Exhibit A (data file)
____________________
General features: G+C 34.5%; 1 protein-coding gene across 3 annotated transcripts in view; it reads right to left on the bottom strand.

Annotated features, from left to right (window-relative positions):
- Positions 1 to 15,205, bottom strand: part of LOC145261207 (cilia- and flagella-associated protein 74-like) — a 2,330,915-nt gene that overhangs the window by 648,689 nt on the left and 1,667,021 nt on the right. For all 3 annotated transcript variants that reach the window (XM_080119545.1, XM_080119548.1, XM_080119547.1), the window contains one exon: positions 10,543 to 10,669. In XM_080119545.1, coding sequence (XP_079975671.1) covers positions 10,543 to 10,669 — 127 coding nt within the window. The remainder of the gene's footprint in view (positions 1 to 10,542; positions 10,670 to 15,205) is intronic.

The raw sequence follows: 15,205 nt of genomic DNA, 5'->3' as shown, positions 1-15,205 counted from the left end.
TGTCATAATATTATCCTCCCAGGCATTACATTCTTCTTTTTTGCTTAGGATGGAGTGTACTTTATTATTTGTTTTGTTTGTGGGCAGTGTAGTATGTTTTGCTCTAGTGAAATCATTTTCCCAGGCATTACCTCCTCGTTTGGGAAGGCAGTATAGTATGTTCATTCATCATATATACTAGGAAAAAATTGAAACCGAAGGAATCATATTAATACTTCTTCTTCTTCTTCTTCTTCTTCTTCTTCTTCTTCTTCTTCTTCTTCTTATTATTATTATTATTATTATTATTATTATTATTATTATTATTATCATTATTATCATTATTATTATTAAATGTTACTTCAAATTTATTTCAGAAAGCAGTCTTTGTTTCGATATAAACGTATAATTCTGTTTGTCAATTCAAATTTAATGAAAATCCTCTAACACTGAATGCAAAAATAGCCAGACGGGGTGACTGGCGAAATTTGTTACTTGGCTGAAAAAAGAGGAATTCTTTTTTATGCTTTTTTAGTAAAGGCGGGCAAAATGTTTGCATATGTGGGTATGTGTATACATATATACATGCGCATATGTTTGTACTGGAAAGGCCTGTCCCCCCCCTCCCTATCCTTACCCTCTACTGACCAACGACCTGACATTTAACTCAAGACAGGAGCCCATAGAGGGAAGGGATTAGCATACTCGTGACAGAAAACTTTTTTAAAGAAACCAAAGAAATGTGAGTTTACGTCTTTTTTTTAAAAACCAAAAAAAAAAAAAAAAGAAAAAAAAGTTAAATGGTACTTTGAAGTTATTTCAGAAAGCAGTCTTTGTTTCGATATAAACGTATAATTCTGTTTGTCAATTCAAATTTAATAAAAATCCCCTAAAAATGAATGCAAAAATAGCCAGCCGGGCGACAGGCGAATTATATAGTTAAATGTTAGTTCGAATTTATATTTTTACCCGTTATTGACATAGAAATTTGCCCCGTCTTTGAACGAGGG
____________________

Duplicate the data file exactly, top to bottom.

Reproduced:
General features: G+C 34.5%; 1 protein-coding gene across 3 annotated transcripts in view; it reads right to left on the bottom strand.

Annotated features, from left to right (window-relative positions):
- Positions 1 to 15,205, bottom strand: part of LOC145261207 (cilia- and flagella-associated protein 74-like) — a 2,330,915-nt gene that overhangs the window by 648,689 nt on the left and 1,667,021 nt on the right. For all 3 annotated transcript variants that reach the window (XM_080119545.1, XM_080119548.1, XM_080119547.1), the window contains one exon: positions 10,543 to 10,669. In XM_080119545.1, coding sequence (XP_079975671.1) covers positions 10,543 to 10,669 — 127 coding nt within the window. The remainder of the gene's footprint in view (positions 1 to 10,542; positions 10,670 to 15,205) is intronic.

The raw sequence follows: 15,205 nt of genomic DNA, 5'->3' as shown, positions 1-15,205 counted from the left end.
TGTCATAATATTATCCTCCCAGGCATTACATTCTTCTTTTTTGCTTAGGATGGAGTGTACTTTATTATTTGTTTTGTTTGTGGGCAGTGTAGTATGTTTTGCTCTAGTGAAATCATTTTCCCAGGCATTACCTCCTCGTTTGGGAAGGCAGTATAGTATGTTCATTCATCATATATACTAGGAAAAAATTGAAACCGAAGGAATCATATTAATACTTCTTCTTCTTCTTCTTCTTCTTCTTCTTCTTCTTCTTCTTCTTCTTCTTATTATTATTATTATTATTATTATTATTATTATTATTATTATTATCATTATTATCATTATTATTATTAAATGTTACTTCAAATTTATTTCAGAAAGCAGTCTTTGTTTCGATATAAACGTATAATTCTGTTTGTCAATTCAAATTTAATGAAAATCCTCTAACACTGAATGCAAAAATAGCCAGACGGGGTGACTGGCGAAATTTGTTACTTGGCTGAAAAAAGAGGAATTCTTTTTTATGCTTTTTTAGTAAAGGCGGGCAAAATGTTTGCATATGTGGGTATGTGTATACATATATACATGCGCATATGTTTGTACTGGAAAGGCCTGTCCCCCCCCTCCCTATCCTTACCCTCTACTGACCAACGACCTGACATTTAACTCAAGACAGGAGCCCATAGAGGGAAGGGATTAGCATACTCGTGACAGAAAACTTTTTTAAAGAAACCAAAGAAATGTGAGTTTACGTCTTTTTTTTAAAAACCAAAAAAAAAAAAAAAAGAAAAAAAAGTTAAATGGTACTTTGAAGTTATTTCAGAAAGCAGTCTTTGTTTCGATATAAACGTATAATTCTGTTTGTCAATTCAAATTTAATAAAAATCCCCTAAAAATGAATGCAAAAATAGCCAGCCGGGCGACAGGCGAATTATATAGTTAAATGTTAGTTCGAATTTATATTTTTACCCGTTATTGACATAGAAATTTGCCCCGTCTTTGAACGAGGG